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Fifteen years ago, while working as a human rights activist in El Salvador, I had the occasion to dine with a high-ranking officer in General Humberto Romero's military regime. The following aide-memoir was among the seven poems included in The Country Between Us that had to do with human rights in El Salvador.

[Forché quotes "The Colonel"]

In a book celebrated and maligned for extraliterary reasons, this was the most widely discussed and most controversial poem. North American audiences were curious to know whether the events narrated were "true." One critic theorized that I had stolen the central image from an Ernest Hemingway novel, in which bulls' ears were severed after a bullfight. The colonel's gross display of human bounty seemed unimaginably inappropriate in the context of a suburban dinner party, and yet I was credited with having invented this and other details out of whole cloth. An early essay which I wrote on the formation of the death squads in El Salvador piqued serious interest at the New York Review of Books, until its fact-checker learned from the U.S. Department of State that the death squads were a figment of this poet-fantast's unrestrained imagination. I had been beyond the borders of hegemonic reality long enough to have developed a serious delusional condition. In choosing to present truth in a literary form, I had transgressed literature and forfeited the credibility accorded to "objective" and institutionally constrained journalists.

In 1992, I returned to El Salvador for the first time in twelve years. "Those who wanted you dead are dead, I was told. The colonel, too, is dead." While in the capital city, I met Doug Farrah, now of the Washington Post. "You're the poet who wrote the ears poem," he said. "Did you ever see my article in the New York Times?" I confessed that I hadn't. "It's about the ears, and the officer mentioned in the article was so proud of having his name in the New York Times that he had the article laminated for his wallet." In the library after my trip, I found the clipping from May 20, 1986:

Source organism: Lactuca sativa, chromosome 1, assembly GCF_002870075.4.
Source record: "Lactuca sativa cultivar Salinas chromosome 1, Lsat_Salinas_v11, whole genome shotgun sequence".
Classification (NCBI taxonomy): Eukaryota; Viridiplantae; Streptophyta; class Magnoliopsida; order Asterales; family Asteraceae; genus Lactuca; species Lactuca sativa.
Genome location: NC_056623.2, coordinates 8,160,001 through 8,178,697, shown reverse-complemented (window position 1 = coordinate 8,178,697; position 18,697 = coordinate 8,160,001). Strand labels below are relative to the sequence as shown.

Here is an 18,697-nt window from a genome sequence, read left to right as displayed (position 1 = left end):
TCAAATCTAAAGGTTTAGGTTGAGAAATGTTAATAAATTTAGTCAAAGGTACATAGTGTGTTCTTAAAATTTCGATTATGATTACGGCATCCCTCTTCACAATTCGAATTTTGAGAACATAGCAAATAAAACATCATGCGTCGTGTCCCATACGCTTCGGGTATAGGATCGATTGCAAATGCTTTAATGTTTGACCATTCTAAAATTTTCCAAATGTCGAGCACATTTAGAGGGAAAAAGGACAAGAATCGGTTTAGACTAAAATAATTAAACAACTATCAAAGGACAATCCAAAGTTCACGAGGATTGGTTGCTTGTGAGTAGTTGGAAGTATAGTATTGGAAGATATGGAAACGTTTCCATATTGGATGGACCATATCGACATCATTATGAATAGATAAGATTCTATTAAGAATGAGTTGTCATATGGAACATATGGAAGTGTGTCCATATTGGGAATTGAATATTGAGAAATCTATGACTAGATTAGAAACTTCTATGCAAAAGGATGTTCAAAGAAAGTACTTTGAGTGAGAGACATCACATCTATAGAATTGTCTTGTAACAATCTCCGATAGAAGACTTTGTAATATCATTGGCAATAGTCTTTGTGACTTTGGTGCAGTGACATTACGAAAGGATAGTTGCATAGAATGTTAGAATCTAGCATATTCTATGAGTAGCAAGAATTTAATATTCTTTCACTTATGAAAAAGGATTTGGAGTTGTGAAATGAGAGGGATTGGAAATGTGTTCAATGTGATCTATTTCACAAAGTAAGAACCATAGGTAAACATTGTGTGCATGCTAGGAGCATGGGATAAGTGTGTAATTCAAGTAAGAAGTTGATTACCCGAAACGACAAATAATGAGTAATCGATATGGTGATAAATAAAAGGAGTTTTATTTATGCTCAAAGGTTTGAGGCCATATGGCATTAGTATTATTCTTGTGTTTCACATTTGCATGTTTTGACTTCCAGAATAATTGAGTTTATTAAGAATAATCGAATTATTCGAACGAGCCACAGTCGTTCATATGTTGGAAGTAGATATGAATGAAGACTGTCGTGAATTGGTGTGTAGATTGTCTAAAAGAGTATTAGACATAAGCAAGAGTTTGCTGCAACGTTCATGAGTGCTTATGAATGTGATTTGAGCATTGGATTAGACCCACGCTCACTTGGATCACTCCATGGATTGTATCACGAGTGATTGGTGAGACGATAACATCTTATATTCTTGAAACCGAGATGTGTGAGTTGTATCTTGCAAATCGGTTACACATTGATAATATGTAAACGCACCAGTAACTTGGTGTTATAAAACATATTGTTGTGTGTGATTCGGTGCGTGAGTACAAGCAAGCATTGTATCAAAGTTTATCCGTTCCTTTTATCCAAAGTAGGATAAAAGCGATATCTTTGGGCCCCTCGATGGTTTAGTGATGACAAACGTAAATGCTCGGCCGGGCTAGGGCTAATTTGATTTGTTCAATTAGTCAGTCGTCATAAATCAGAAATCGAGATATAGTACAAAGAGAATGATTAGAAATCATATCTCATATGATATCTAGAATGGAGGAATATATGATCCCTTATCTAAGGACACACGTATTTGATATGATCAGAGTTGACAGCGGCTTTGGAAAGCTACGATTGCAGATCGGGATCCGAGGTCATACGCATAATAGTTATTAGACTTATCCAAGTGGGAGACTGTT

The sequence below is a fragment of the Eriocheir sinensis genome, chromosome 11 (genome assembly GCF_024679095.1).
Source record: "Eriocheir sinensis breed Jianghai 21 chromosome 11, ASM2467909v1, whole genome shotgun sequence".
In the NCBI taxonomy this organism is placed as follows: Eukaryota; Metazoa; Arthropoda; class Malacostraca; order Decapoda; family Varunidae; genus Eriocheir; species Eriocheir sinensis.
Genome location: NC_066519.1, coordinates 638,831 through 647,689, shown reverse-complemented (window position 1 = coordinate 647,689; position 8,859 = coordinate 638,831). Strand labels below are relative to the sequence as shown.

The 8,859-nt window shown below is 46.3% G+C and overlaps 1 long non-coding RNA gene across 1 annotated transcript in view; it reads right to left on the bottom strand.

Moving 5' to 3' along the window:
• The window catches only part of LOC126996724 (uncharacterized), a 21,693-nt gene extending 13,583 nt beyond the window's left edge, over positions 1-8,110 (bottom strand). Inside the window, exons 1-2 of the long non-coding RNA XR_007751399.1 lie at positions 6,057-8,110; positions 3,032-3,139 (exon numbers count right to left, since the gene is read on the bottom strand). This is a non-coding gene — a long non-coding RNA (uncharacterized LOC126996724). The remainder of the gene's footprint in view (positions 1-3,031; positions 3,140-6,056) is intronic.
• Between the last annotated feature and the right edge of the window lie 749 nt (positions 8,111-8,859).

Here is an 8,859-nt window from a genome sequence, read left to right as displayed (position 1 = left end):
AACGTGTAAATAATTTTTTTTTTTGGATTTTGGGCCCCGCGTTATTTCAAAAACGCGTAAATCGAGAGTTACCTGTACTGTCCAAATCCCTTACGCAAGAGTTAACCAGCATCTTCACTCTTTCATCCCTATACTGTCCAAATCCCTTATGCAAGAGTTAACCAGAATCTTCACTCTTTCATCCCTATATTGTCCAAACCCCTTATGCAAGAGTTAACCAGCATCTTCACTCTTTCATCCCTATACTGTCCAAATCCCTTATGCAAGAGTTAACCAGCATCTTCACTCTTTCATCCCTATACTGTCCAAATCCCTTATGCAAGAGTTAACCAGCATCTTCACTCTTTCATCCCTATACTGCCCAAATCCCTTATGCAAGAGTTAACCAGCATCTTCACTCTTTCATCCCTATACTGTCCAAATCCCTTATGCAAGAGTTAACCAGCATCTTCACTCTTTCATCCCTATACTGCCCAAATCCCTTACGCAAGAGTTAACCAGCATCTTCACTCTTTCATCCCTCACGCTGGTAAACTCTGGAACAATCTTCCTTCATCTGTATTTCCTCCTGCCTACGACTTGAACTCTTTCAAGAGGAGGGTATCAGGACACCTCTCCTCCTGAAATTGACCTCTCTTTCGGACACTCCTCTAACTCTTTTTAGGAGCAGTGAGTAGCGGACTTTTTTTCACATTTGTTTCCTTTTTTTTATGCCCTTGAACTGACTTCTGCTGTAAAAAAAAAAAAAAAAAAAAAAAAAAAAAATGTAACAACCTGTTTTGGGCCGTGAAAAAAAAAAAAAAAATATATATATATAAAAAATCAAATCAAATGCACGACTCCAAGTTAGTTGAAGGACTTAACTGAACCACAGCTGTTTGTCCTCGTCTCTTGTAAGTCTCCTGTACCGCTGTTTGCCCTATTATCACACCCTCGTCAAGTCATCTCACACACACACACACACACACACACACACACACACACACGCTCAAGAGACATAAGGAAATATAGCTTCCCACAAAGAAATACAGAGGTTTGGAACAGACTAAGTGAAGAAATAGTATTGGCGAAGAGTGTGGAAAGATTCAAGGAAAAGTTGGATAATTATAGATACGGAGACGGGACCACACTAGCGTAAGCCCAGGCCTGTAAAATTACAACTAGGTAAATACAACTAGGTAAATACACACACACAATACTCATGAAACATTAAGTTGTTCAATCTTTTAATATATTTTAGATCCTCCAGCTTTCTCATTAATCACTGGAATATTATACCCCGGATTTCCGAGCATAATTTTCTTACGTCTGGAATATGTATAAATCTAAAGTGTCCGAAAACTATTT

Cerro Guacamaya, El Salvador (UPI)

Some Salvadoran soldiers say they have been cutting off the ears of dead leftist rebels to prove casualty counts. "We need something to prove we killed the terrorists," one sergeant said.

The officers of these soldiers say they are trying to end the practice, which they blame on the excitement of the moment.

Reporters traveling with an army unit on a counter-insurgency sweep in the northeastern province of Morazan on May 11 saw a soldier hold up two ears to prove that a guerrilla had been killed during a firefight near Cerro Guacamaya.

Other soldiers said it was not uncommon to cut the ears off the corpses of rebels to verify enemy casualties to commanders. But officers said they frown on the practice.

"Sometimes in battle, my men get excited and cut the ears off the dead terrorists," the lieutenant commanding the army unit said. "It is not something we order, but sometimes the excitement of the moment overcomes them."

As I read, it occurred to me to preserve the clipping myself, as a tangible fragment of that broken world. Perhaps it would one day serve some evidentiary purpose. Later in the trip, I was approached by an emissary from the American embassy, who informed me that I should stick to my poetry. "After all," he assured himself aloud, "nobody reads poetry."